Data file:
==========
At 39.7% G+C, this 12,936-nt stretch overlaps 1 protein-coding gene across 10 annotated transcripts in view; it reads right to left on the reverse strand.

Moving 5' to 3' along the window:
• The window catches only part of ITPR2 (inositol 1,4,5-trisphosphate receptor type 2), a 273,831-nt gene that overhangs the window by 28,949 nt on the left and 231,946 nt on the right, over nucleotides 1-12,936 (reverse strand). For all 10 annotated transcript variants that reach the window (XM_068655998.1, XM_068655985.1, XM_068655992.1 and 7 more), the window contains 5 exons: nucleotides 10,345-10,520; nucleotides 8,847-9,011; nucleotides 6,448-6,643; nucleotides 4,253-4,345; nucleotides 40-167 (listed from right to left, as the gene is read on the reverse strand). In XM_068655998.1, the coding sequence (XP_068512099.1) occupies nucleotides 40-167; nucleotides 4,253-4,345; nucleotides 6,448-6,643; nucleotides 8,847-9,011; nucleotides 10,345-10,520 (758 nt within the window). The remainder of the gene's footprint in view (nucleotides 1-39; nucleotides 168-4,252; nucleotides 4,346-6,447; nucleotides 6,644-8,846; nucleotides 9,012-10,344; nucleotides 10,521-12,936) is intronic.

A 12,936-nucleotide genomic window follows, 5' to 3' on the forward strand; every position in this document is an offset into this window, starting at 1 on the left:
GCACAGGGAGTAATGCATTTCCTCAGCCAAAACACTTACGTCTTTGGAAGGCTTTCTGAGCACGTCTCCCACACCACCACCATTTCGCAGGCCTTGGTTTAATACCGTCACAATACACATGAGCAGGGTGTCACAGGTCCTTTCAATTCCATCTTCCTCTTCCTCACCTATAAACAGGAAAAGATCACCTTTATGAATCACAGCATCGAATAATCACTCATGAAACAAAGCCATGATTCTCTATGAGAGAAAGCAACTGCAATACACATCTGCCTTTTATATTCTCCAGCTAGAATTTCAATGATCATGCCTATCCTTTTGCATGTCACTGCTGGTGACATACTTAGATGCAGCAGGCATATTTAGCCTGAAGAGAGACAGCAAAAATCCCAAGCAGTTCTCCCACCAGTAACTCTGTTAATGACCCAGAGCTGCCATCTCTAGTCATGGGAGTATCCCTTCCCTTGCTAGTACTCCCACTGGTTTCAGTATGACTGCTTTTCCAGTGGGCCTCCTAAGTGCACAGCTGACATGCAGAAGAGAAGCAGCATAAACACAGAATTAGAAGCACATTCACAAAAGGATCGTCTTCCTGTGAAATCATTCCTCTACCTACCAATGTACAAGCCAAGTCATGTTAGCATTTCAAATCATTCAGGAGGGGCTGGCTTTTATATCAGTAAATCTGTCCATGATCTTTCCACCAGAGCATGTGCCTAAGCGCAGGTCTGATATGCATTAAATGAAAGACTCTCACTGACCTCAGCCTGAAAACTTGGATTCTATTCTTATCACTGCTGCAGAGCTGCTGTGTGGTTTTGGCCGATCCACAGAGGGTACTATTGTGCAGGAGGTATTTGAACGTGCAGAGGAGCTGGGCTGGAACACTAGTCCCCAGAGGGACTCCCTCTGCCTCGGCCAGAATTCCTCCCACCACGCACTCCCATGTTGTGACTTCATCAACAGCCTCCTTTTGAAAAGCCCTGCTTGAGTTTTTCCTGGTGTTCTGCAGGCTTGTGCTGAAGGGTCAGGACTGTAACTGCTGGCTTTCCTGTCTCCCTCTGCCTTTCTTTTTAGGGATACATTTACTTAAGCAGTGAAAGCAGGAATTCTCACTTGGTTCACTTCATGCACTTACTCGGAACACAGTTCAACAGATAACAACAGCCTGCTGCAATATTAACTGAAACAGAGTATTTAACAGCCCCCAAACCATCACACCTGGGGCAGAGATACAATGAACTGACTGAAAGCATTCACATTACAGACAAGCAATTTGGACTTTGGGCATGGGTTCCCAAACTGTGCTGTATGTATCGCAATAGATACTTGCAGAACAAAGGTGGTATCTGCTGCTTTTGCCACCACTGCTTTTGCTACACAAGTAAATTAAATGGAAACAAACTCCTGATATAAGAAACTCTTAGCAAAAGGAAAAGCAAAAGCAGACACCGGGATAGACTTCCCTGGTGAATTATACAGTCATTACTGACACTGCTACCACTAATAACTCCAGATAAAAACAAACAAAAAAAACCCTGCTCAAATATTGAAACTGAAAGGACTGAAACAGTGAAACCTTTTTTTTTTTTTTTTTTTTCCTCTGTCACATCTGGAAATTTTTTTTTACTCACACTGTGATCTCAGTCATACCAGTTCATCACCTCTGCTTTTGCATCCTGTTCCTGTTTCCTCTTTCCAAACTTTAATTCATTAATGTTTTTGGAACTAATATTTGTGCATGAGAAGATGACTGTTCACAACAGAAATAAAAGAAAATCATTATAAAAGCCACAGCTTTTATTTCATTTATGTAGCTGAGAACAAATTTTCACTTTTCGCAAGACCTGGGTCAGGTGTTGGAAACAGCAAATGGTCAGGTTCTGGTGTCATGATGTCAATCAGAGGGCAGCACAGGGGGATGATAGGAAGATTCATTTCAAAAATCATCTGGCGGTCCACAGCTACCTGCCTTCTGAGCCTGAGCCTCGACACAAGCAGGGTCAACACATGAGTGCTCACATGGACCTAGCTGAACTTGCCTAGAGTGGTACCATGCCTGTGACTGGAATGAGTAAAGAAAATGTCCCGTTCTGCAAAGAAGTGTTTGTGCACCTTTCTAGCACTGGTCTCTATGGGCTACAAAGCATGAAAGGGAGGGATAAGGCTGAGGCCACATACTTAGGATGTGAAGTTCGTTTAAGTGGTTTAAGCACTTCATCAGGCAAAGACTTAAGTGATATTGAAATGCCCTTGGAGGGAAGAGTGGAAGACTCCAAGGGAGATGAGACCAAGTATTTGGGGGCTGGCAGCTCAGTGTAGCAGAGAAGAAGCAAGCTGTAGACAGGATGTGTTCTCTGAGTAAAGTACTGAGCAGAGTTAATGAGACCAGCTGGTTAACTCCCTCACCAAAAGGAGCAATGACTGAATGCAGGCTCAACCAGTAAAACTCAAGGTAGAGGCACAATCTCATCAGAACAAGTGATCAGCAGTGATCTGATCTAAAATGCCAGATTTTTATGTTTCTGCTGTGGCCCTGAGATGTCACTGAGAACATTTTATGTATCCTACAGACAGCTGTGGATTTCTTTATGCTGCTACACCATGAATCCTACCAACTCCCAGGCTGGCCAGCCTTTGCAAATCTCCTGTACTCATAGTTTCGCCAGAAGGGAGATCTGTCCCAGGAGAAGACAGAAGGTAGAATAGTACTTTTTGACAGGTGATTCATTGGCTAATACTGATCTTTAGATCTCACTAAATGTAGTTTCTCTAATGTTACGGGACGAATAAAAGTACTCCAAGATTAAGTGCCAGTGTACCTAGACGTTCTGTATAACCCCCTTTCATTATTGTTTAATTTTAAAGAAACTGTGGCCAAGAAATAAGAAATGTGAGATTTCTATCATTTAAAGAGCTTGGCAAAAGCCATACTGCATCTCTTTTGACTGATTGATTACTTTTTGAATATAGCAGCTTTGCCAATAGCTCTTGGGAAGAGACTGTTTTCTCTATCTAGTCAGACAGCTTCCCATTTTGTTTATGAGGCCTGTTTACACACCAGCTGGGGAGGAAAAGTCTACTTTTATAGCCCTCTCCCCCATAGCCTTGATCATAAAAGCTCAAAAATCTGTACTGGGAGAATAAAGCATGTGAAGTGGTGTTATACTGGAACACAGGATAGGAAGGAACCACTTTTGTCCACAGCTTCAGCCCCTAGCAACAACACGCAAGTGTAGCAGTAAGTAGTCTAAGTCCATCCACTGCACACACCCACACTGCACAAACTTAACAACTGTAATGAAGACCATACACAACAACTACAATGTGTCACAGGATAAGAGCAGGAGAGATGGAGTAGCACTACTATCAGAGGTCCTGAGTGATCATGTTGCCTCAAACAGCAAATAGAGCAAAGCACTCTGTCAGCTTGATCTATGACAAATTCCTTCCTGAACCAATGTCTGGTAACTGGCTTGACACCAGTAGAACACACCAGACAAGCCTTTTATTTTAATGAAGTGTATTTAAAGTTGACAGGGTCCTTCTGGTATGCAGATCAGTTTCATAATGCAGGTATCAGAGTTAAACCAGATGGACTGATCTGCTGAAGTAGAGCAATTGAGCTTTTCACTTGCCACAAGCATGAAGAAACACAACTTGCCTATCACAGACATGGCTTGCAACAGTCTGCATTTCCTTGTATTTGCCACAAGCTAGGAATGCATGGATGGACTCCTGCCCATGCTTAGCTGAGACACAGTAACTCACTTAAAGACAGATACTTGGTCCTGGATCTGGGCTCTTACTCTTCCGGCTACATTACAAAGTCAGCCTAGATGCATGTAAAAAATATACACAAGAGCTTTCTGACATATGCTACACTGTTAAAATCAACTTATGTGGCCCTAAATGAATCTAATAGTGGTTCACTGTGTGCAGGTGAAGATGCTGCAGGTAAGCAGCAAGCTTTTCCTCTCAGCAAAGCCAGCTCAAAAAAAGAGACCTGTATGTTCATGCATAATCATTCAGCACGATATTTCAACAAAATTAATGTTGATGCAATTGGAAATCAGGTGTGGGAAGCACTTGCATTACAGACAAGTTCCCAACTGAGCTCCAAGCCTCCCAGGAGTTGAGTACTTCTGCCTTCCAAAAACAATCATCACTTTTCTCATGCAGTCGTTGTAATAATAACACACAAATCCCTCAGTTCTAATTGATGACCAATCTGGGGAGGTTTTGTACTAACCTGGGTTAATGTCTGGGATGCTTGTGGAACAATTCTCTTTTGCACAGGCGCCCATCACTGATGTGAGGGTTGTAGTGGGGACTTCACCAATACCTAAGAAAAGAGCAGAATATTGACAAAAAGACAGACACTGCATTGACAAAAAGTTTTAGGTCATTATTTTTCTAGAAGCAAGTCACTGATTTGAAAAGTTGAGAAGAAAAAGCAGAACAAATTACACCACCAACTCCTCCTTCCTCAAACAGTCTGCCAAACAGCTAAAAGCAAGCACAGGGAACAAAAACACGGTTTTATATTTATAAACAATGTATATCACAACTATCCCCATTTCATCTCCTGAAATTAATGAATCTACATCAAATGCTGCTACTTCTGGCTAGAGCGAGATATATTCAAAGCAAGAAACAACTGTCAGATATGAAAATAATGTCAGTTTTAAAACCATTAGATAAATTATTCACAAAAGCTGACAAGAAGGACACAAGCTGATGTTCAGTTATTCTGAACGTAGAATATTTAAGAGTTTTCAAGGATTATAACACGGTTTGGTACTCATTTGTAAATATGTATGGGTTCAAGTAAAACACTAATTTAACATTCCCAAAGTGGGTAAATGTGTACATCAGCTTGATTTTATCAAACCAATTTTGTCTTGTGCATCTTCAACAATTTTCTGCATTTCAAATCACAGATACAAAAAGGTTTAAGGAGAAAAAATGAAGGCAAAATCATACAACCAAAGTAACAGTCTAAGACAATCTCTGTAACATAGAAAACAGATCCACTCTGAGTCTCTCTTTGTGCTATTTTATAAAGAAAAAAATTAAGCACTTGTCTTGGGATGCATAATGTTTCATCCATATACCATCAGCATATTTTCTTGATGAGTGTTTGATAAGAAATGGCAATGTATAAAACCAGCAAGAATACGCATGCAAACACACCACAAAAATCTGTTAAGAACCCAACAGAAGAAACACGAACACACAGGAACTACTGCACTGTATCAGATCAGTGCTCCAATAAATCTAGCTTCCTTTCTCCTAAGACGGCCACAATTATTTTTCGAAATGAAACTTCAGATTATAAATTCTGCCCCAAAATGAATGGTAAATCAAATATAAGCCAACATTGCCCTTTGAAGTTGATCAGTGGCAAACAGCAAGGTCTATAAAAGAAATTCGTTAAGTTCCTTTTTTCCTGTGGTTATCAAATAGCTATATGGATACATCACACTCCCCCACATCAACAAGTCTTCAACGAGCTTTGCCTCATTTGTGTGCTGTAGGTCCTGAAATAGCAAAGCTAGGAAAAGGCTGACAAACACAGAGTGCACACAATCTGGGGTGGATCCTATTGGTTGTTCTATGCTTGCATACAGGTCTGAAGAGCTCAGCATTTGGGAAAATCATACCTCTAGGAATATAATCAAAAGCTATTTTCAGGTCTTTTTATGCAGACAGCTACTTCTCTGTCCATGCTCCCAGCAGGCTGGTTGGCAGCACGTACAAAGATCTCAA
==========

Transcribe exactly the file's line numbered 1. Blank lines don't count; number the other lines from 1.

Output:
At 39.7% G+C, this 12,936-nt stretch overlaps 1 protein-coding gene across 10 annotated transcripts in view; it reads right to left on the reverse strand.